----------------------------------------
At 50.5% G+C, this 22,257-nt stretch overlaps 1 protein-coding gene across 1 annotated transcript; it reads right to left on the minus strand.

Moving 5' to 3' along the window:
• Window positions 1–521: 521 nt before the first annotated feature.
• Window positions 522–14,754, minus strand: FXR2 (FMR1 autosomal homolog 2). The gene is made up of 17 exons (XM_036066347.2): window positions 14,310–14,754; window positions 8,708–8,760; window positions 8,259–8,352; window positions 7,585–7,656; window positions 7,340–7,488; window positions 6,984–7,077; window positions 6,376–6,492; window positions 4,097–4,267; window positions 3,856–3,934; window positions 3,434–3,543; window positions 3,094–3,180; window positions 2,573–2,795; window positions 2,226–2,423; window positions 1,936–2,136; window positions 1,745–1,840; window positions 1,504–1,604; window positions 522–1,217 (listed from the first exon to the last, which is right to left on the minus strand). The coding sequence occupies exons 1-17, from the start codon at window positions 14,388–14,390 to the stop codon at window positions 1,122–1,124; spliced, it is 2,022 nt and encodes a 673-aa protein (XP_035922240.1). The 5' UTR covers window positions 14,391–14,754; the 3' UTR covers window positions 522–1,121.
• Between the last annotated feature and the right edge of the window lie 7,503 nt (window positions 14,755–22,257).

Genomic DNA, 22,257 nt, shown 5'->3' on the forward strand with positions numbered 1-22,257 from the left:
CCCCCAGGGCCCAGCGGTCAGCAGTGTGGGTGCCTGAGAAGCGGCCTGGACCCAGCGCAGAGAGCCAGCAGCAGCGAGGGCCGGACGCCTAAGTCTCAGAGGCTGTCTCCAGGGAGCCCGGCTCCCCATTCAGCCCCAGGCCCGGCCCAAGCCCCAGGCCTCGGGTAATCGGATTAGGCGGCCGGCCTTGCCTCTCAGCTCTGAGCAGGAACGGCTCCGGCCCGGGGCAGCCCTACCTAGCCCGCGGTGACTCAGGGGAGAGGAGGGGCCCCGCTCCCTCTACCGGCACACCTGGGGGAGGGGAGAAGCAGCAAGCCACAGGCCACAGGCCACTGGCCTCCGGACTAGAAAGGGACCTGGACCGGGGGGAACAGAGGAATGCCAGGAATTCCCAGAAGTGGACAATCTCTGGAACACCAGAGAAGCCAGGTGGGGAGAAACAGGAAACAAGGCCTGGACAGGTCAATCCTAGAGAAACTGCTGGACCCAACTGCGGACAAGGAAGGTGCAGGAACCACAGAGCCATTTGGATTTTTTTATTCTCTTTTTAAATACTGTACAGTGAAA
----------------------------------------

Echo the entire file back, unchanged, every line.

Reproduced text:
At 50.5% G+C, this 22,257-nt stretch overlaps 1 protein-coding gene across 1 annotated transcript; it reads right to left on the minus strand.

Moving 5' to 3' along the window:
• Window positions 1–521: 521 nt before the first annotated feature.
• Window positions 522–14,754, minus strand: FXR2 (FMR1 autosomal homolog 2). The gene is made up of 17 exons (XM_036066347.2): window positions 14,310–14,754; window positions 8,708–8,760; window positions 8,259–8,352; window positions 7,585–7,656; window positions 7,340–7,488; window positions 6,984–7,077; window positions 6,376–6,492; window positions 4,097–4,267; window positions 3,856–3,934; window positions 3,434–3,543; window positions 3,094–3,180; window positions 2,573–2,795; window positions 2,226–2,423; window positions 1,936–2,136; window positions 1,745–1,840; window positions 1,504–1,604; window positions 522–1,217 (listed from the first exon to the last, which is right to left on the minus strand). The coding sequence occupies exons 1-17, from the start codon at window positions 14,388–14,390 to the stop codon at window positions 1,122–1,124; spliced, it is 2,022 nt and encodes a 673-aa protein (XP_035922240.1). The 5' UTR covers window positions 14,391–14,754; the 3' UTR covers window positions 522–1,121.
• Between the last annotated feature and the right edge of the window lie 7,503 nt (window positions 14,755–22,257).

Genomic DNA, 22,257 nt, shown 5'->3' on the forward strand with positions numbered 1-22,257 from the left:
CCCCCAGGGCCCAGCGGTCAGCAGTGTGGGTGCCTGAGAAGCGGCCTGGACCCAGCGCAGAGAGCCAGCAGCAGCGAGGGCCGGACGCCTAAGTCTCAGAGGCTGTCTCCAGGGAGCCCGGCTCCCCATTCAGCCCCAGGCCCGGCCCAAGCCCCAGGCCTCGGGTAATCGGATTAGGCGGCCGGCCTTGCCTCTCAGCTCTGAGCAGGAACGGCTCCGGCCCGGGGCAGCCCTACCTAGCCCGCGGTGACTCAGGGGAGAGGAGGGGCCCCGCTCCCTCTACCGGCACACCTGGGGGAGGGGAGAAGCAGCAAGCCACAGGCCACAGGCCACTGGCCTCCGGACTAGAAAGGGACCTGGACCGGGGGGAACAGAGGAATGCCAGGAATTCCCAGAAGTGGACAATCTCTGGAACACCAGAGAAGCCAGGTGGGGAGAAACAGGAAACAAGGCCTGGACAGGTCAATCCTAGAGAAACTGCTGGACCCAACTGCGGACAAGGAAGGTGCAGGAACCACAGAGCCATTTGGATTTTTTTATTCTCTTTTTAAATACTGTACAGTGAAA